- New Issue
- Books & Reviews
- About Us
- Page 1of 7
Three generations of Ronnings have been involved with China; their letters, diaries, and family photos allow Topping to tell their stories in moving detail.
As economic and technological changes are shrinking the Asian maritime commons, most of the littoral countries are building up their navies and coast guards.
This book rings alarm bells about technology theft on a scale that the authors say is unprecedented in history and that they believe has strategic implications.
China’s attempt to consolidate its control over Tibet through modernization has gone tragically awry.
Jager’s magisterial history of the Korean War incorporates all the latest research, material from newly opened archives, and lots of photographs.
Shambaugh’s masterful survey of China’s presence on the world scene shows that in every field -- diplomatic, economic, military, and cultural -- Beijing’s influence, although growing, remains limited.
To explain his commitment to confronting Cambodia’s entrenched elite in the face of legal persecution and assassination attempts, Sam Rainsy has written a far-ranging autobiography.
Chinese media have changed since the gray days of Maoism.
Mitter applies historical empathy to yield fresh insights into the situations of all the actors in the horrific conflict that the Chinese call the War of Resistance Against Japan, which lasted from 1937 to 1945.
Among a growing number of websites and e-mail newsletters providing insight on China, the China Story stands out for the richness of its coverage of Chinese culture and history.
India has experienced two decades of rapid economic growth, yet half of Indian households lack indoor toilets, nearly 40 percent of the country’s adults are illiterate, and 43 percent of its children are underweight.
Jayal argues that India’s history as a society built on the exclusionary logics of castes and tribes continues to clash with its self-image as an inclusive democracy.
Laruelle and Peyrouse’s travels in Central Asia revealed that these states view the Shanghai Cooperation Organization as marginal to their main security worries, their pragmatic accommodation with China buttressed more than anything else by the economic benefits that the arrangement offers corrupt elites.
Dikotter probes beneath the surface of what some still see as a relatively benign early phase of Mao’s rule, when the Communists restored political order and the economy, combated social evils, and allowed a modicum of personal freedom. He reveals the cost of what he calls a policy of “calculated terror and systematic violence.”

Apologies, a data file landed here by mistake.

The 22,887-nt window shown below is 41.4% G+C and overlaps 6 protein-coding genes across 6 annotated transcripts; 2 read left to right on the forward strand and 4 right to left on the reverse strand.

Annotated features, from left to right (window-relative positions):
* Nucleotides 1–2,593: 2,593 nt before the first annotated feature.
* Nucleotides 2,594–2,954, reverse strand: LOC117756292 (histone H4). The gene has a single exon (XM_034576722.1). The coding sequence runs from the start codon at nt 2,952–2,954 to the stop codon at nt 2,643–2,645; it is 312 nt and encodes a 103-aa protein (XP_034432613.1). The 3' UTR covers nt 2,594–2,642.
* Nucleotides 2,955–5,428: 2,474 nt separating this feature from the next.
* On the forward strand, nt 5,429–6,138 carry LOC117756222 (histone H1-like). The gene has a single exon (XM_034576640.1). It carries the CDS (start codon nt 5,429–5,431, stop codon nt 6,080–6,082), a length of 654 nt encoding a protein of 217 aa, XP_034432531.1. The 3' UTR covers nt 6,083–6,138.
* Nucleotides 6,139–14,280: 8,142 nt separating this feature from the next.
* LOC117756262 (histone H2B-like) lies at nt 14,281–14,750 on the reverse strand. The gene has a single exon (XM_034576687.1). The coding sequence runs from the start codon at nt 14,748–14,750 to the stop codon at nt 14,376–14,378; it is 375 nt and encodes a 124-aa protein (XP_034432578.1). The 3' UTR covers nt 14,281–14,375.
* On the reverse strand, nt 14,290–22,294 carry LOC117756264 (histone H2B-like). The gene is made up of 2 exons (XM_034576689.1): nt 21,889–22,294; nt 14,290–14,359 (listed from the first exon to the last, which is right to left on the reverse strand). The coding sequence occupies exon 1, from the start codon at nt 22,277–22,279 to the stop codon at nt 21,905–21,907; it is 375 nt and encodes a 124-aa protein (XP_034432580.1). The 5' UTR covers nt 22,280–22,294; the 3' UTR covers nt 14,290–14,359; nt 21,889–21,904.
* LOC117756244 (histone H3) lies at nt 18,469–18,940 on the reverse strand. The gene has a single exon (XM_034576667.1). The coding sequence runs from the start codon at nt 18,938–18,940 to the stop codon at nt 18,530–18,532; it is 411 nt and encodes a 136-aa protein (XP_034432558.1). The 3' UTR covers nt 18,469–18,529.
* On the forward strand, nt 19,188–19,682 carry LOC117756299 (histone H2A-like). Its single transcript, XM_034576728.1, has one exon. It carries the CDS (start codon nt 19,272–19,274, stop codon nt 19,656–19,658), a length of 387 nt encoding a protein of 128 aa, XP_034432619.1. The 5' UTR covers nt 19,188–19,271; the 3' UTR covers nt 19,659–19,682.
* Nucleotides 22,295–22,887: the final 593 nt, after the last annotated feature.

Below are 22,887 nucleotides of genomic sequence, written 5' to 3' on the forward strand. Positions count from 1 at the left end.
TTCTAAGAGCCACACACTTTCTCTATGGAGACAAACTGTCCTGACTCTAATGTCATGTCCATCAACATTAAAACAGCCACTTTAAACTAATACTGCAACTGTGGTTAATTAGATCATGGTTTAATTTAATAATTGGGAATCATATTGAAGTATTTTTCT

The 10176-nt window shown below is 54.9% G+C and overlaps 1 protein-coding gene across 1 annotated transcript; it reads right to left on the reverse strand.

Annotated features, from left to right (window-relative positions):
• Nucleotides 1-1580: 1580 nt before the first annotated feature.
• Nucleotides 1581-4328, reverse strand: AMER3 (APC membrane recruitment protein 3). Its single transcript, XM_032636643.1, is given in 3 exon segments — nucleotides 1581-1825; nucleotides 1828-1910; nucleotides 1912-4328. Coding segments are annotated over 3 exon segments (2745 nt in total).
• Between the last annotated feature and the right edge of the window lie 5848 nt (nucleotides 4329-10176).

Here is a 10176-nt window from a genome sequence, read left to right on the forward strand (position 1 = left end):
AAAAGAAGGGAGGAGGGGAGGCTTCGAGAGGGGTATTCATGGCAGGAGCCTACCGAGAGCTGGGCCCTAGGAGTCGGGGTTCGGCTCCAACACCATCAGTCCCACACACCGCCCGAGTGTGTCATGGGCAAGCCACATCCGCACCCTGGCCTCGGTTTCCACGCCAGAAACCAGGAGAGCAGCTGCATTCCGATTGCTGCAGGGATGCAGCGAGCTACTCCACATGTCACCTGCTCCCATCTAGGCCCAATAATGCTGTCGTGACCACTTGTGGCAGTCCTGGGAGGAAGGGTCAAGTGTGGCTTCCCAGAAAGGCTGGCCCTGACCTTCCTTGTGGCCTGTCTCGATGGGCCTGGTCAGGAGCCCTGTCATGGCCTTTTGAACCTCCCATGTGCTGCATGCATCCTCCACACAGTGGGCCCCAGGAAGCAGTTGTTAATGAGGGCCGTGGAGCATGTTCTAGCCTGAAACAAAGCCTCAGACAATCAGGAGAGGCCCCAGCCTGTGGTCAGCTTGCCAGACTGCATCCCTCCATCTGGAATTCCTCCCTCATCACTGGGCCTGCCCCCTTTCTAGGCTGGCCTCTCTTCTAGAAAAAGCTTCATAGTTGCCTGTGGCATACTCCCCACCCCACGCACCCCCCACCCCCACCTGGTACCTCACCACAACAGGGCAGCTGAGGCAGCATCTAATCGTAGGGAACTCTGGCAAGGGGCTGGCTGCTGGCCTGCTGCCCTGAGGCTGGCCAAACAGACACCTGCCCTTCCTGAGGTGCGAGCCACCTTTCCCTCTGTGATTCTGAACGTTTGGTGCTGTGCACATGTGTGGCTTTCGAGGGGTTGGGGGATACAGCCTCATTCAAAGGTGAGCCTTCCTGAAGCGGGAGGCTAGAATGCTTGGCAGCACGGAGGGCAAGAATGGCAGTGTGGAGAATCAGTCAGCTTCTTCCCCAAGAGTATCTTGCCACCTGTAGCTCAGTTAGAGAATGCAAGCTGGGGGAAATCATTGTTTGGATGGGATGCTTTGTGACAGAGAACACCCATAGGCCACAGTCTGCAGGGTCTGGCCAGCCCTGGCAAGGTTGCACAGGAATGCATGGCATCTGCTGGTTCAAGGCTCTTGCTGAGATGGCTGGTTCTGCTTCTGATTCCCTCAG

Jager’s magisterial history of the Korean War argues that the bitterness of the conflict helped harden Cold War antagonisms in Asia. Armstrong's rich analysis shows how North Korea has so often managed to dominate the region’s diplomatic agenda.
Fewsmith's careful analysis of roughly a dozen grass-roots political reforms in China shows that none was democratic in the Western sense.
Bose lucidly analyzes India’s “decentered democracy,” in which power lies increasingly with the state governments.
Liu Hongsheng was a prosperous Shanghai industrialist whose household exemplified the traditional Confucian family’s transition into modernity.
One of the most eloquent proponents of Chinese "constitutionalism" has been the Peking University law professor He, some of whose writings are translated in this volume.
Each chapter in this useful book describes China’s relations with one of its neighbors.
If the Japanese people showed resilience in the face of catastrophe, so did their political system, flaws and all.
The grandniece of Saadat Hasan Manto uses his published writings, family letters, and interviews with relatives to portray his complex relationships and turbulent career.
A riveting account of cynical maneuvering in Washington’s tormented relationships with India and Pakistan.
Linked to India by language and to Pakistan by religion, Bangladesh has struggled to define an identity different from its neighbors’ that embraces its own linguistic, religious, ethnic, and ideological diversity.
If anyone needs a reminder of the inscrutability and mercilessness of the Stalin and Mao regimes, these books can help.
- Page 1of 7